DNA plays a much larger role in the development of high blood pressure than previously believed.
That number equates to almost half of all adults who reside in the country.
Worldwide, the condition is the leading cause of cardiovascular death.
In the U.S., the number of deaths resulting from high blood pressure increased by 38 percent in 2005–2015. High blood pressure can cause many serious conditions, such as heart attack, stroke, heart failure, kidney failure, and the loss of vision, among several others.
Risk factors for high blood pressure are also numerous and can be divided into modifiable and non-modifiable ones.
A lack of physical activity, smoking, an unhealthful diet, excessive alcohol intake, stress, and being overweight are some factors that heighten risk but that can be changed or modified.
However, race, sex, genes, and age can also influence risk, and such factors cannot be changed. That being said, just being aware of them can help a person make lifestyle changes that could offset the risk.
New research delves deeper into the genetic risk factors. A team led by scientists at Queen Mary University of London and Imperial College London — both in the United Kingdom — reviewed the genetic data of over 1 million people and found more than 500 new genetic regions that could be responsible for high blood pressure.
Researcher Prof. Mark Caulfield, from Queen Mary University of London, is a co-corresponding author of the paper. The team's findings have recently been published in the journal Nature Genetics.
Uncovering 535 new genetic locations
Prof. Caulfield and his colleagues analyzed genetic and blood pressure data from the UK Biobank database and the International Consortium of Blood Pressure Genome Wide Association Studies.
In total, they studied the DNA of over 1 million European participants and cross-referenced it with data on their systolic, diastolic, and pulse blood pressure.
Overall, the researchers identified 535 new genetic loci associated with high blood pressure. This accounts for almost a third (27 percent) of "the estimated heritability for blood pressure," explain the study authors.
More specifically, the study revealed that people who were in the highest genetic risk group had a blood pressure that was 13 millimeters of mercury higher, on average, than those in the lowest genetic risk group.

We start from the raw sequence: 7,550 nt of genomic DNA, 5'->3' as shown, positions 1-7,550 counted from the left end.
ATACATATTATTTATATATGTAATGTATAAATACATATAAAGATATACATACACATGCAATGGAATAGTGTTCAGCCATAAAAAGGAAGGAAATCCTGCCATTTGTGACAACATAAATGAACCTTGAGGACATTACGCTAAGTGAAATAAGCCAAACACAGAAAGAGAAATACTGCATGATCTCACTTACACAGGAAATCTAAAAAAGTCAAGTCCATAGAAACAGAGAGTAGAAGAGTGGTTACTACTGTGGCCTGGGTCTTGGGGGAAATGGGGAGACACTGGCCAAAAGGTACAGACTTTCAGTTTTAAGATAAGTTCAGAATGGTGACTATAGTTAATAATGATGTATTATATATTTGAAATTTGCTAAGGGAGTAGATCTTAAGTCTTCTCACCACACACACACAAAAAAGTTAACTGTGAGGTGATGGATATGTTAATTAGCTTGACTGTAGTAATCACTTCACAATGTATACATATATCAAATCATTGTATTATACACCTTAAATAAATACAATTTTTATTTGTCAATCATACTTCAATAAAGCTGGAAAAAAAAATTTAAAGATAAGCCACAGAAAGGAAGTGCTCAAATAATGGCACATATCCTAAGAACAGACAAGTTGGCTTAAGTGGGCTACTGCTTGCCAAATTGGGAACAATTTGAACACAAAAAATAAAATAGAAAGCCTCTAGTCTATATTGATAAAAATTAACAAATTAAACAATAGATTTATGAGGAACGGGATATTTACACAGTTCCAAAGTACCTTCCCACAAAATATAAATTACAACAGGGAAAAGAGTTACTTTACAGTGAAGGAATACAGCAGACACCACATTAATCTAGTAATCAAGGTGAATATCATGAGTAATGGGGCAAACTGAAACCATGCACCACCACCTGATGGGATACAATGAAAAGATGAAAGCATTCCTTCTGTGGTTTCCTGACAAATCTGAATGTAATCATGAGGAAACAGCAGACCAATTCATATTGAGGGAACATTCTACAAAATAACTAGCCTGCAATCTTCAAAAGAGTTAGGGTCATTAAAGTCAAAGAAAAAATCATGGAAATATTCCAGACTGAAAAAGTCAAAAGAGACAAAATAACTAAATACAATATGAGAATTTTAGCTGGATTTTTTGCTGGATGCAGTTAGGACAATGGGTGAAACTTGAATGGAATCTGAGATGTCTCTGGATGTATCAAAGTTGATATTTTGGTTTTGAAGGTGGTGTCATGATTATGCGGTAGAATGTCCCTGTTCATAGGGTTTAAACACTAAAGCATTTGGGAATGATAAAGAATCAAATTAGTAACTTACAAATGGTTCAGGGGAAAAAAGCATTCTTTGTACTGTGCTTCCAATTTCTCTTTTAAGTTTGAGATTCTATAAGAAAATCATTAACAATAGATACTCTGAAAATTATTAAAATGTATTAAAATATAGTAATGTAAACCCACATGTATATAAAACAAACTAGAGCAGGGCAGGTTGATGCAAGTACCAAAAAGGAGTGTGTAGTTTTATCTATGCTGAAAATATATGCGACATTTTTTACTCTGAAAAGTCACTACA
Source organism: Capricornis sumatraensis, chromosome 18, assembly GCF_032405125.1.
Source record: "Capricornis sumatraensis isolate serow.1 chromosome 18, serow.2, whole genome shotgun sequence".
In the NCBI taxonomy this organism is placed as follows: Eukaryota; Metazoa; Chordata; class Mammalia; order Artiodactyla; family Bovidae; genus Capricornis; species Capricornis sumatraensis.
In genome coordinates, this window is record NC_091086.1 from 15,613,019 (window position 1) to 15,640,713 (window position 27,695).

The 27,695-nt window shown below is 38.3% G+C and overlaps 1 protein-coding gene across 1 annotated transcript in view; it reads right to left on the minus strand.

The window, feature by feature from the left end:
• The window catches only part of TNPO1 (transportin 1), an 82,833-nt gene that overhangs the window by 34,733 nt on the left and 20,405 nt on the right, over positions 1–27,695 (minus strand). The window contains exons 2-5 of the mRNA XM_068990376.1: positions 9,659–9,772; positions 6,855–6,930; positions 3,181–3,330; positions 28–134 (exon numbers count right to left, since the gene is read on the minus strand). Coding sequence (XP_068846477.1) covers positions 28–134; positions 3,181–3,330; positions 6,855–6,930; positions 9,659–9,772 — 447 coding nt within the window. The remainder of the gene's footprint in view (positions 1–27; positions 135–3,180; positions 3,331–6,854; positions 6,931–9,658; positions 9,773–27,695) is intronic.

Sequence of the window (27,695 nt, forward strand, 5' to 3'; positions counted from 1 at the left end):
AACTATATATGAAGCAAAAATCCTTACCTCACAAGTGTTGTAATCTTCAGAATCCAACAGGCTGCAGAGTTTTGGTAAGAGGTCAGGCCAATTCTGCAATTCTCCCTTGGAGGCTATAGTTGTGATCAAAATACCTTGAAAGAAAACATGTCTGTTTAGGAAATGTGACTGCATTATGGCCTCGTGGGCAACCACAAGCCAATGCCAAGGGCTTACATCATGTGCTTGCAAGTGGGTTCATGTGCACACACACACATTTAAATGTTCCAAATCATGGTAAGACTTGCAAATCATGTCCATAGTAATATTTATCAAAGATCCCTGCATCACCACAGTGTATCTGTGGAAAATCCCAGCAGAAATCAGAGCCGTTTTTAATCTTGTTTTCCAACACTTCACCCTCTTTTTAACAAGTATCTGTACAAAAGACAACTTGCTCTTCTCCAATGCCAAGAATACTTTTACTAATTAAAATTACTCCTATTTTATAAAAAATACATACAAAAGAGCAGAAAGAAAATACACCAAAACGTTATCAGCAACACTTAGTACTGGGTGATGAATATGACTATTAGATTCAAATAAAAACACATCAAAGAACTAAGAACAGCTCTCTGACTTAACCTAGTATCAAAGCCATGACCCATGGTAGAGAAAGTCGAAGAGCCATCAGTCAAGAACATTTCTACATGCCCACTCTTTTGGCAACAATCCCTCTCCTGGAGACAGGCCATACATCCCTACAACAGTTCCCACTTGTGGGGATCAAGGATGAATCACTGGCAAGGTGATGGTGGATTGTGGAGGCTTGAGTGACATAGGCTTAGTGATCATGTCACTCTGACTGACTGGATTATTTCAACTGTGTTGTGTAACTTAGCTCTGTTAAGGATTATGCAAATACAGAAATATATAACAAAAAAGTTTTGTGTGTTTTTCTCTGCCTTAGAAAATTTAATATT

Also, people in this group were 3.34 times more likely to develop hypertension and 1.52 times more likely to have more serious cardiovascular problems.
Finally, the study points to some potential new drug targets and ways in which existing drugs could serve to treat hypertension.
Because one of the newly discovered genetic locations, for instance, is targeted by a drug for type 2 diabetes, the drug could be used to treat patients with hypertension who did not respond to other treatments.
'Preventing thousands of heart attacks'
Prof. Caulfield comments on the significance of the new findings, saying, "This is the most major advance in blood pressure genetics to date."
"We now know that there are over 1,000 genetic signals which influence our blood pressure," he adds. This provides us with many new insights into how our bodies regulate blood pressure and has revealed several new opportunities for future drug development.
"With this information, we could calculate a person's genetic risk score for high blood pressure in later life," Prof. Caulfield says. "Taking a precision medicine approach, doctors could target early lifestyle interventions to those with a high genetic risk, such as losing weight, reducing alcohol consumption, and increasing exercise."
Co-lead researcher Prof. Paul Elliott, at Imperial College London, echoes the same sentiments, claiming, "Identifying these kinds of genetic signals will increasingly help us to split patients into groups based on their risk of disease."
"By identifying those patients who have the greatest underlying risk, we may be able to help them to change lifestyle factors which make them more likely to develop disease, as well as enabling doctors to provide them with targeted treatments earlier, reducing the burden of disease on the health service, and increasing people's quality of life."
Prof. Jeremy Pearson — an associate medical director at the British Heart Foundation, a nonprofit organization that co-funded the research — also chimes in.
According to him, "Knowing which genes cause high blood pressure may help us to spot the people who are at risk, before the damage is done.
"Those at risk can be treated — either with medication or lifestyle changes — potentially preventing thousands of heart attacks and strokes every year."
Prof. Jeremy Pearson